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Suarez Ban Sets Dangerous Precedent for FIFA

A ban for Luis Suarez isn't surprising. One that hurts his club more than his country is, and it sets a new precedent that could come back to haunt FIFA.

Julian Finney

Luis Suarez bit Giorgio Chiellini. Luis Suarez was banned for biting Giorgio Chiellini. That he was banned for it is not especially surprising, and, sadly, neither is that he bit him given Suarez had done similar twice before in his career. What is surprising is that FIFA have now handed down a punishment for an incident committed while the player was on international duty that hurts his club more than it hurts his country.

Suarez will miss nine Uruguay matches, but he will also be barred from training with Liverpool, participating in pre-season, or playing in nine Premier League matches, any early round League Cup ties, and three Champions League matches. No matter whether one thinks it a suitable punishment for the player, it sets a new precedent in player punishment for FIFA—one that puts them at odds with every club in the world.

When Luis Suarez bit Branislav Ivanovic, he was banned by the English FA. And he still participated in matches for Uruguay, with FIFA remaining unconcerned by his club-level punishment. This is how bans at the club level have always worked in the past, and, until now, the reverse was how bans worked at the international level. Now, it's different, and even if Suarez' case was an unusual one, it sets a precedent.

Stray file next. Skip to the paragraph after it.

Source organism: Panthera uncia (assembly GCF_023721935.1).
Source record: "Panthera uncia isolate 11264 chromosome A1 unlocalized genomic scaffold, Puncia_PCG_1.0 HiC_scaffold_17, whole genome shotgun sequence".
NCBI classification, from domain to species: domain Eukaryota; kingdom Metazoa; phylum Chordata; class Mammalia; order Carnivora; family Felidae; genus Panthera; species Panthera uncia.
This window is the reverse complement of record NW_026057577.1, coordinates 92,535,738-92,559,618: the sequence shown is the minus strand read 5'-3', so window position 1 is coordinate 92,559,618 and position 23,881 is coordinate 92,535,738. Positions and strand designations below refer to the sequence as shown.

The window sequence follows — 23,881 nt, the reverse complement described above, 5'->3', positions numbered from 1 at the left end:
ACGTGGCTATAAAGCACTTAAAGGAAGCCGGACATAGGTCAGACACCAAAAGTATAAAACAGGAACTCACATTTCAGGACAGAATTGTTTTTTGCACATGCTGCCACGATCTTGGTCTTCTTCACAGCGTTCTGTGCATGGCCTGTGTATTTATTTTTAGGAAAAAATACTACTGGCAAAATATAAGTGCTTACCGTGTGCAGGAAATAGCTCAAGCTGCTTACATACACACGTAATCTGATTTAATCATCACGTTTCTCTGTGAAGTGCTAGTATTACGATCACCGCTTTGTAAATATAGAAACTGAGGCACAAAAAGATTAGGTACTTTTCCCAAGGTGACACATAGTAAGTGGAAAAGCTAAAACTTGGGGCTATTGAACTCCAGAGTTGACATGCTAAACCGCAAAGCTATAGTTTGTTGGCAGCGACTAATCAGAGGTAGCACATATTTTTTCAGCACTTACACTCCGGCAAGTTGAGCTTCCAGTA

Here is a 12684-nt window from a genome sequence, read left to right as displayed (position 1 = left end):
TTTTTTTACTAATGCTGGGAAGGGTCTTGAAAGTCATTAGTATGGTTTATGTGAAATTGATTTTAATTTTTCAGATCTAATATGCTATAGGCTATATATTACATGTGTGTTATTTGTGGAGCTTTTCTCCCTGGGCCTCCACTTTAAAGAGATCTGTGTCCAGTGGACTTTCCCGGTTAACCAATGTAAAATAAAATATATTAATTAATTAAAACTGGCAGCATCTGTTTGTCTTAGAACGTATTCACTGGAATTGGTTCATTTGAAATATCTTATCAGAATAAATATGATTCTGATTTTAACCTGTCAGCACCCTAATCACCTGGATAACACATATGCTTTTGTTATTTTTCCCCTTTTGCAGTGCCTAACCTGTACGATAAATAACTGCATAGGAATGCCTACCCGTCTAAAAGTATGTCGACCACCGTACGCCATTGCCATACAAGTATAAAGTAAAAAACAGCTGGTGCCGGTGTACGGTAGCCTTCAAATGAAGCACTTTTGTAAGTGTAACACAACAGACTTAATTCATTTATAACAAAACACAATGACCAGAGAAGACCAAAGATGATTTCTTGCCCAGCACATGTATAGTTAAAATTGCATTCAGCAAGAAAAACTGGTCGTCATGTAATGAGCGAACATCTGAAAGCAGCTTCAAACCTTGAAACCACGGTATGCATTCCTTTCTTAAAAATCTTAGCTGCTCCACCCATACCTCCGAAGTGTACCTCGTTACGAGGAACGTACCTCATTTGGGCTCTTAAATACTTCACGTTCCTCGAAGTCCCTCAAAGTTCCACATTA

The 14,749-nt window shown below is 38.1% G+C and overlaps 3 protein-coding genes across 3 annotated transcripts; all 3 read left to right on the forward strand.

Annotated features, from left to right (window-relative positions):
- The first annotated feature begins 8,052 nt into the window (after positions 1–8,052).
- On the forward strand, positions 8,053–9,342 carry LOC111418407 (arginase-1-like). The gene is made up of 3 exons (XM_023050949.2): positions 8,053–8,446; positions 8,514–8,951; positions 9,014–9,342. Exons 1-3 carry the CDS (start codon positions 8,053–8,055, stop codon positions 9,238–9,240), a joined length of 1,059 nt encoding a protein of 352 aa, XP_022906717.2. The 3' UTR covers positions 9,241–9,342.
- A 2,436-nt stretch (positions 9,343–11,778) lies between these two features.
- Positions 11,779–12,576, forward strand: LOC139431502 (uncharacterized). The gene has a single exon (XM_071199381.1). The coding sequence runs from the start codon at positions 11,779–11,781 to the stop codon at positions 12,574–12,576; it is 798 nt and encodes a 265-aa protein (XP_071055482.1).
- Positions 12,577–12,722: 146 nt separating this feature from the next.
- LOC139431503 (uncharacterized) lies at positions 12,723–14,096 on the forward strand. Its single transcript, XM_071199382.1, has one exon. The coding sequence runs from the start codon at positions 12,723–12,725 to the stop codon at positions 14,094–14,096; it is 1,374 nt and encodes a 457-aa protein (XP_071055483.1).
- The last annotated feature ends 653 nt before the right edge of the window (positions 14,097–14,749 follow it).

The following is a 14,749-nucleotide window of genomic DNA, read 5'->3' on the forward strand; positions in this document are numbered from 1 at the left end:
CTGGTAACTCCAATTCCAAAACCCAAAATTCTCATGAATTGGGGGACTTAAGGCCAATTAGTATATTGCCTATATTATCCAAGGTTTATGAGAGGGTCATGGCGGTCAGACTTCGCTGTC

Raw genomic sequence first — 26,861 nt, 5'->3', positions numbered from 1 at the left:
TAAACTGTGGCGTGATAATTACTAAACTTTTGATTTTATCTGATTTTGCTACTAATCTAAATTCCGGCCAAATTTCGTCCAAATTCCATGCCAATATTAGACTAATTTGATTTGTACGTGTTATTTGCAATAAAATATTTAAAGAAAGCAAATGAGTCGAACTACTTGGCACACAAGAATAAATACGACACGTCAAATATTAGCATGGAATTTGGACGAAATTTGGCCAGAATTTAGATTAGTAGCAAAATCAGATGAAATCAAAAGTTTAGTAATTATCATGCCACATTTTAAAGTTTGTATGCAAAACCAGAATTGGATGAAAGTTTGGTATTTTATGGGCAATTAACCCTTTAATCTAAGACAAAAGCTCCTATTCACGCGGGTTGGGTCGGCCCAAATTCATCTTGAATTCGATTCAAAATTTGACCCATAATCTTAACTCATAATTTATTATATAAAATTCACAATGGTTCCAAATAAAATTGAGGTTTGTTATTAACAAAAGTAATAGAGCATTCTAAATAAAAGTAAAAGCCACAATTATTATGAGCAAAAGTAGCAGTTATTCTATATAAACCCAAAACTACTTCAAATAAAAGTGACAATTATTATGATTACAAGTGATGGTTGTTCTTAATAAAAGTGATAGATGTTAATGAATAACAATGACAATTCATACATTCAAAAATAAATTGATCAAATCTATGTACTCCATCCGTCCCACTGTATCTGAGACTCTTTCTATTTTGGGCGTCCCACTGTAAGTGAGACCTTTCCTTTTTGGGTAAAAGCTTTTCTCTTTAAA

For clubs who pay players' wages and are already loathe to see them head off to represent their countries for fear they could pick up an injury that keeps them out of action for league and cup matches, it's a kind of terrifying precedent. It says that now they don't only have to worry about a player picking up an injury, they also have to worry that he will do something for his country that gets him banned at the club level.

As the sport's top governing body, FIFA do theoretically have the power to ban a player from football, full stop. Now they've shown they're willing to use it, and Chelsea will be worried about what happens if a player of theirs spits on an opponent while on international duty. Juventus will be worried about what happens if one of theirs breaks an opponent's leg. Real Madrid will be worried about what happens if one of theirs hurls a racial slur.

FIFA are, above all, a political body motivated by self-interest and the desire to make as much money as possible. As a result, they've reacted strongly and quickly here to protect their brand. Yet in doing so, they've also set a new precedent for player punishment that, at least behind the scenes, every club on the planet will have been taken aback by.

In the short term, the Suarez ban protects FIFA's image in the eyes of many observers, especially the casual fans who only pay attention every four years. In the longer term, they may have set themselves even further at odds with the interests of the clubs that pay the players' wages—and that has the potential to get ugly when it comes to issues of releasing players for international duty.

Behind the scenes, it might even spur renewed talk by some of Europe's biggest clubs of banding together to form a superleague that disentangles them from the at times meddlesome governance of FIFA and their subjugate confederations and federations. FIFA may have scored a short term publicity victory; in the longer term, they've set a dangerous new precedent that could cause them a great deal of trouble.

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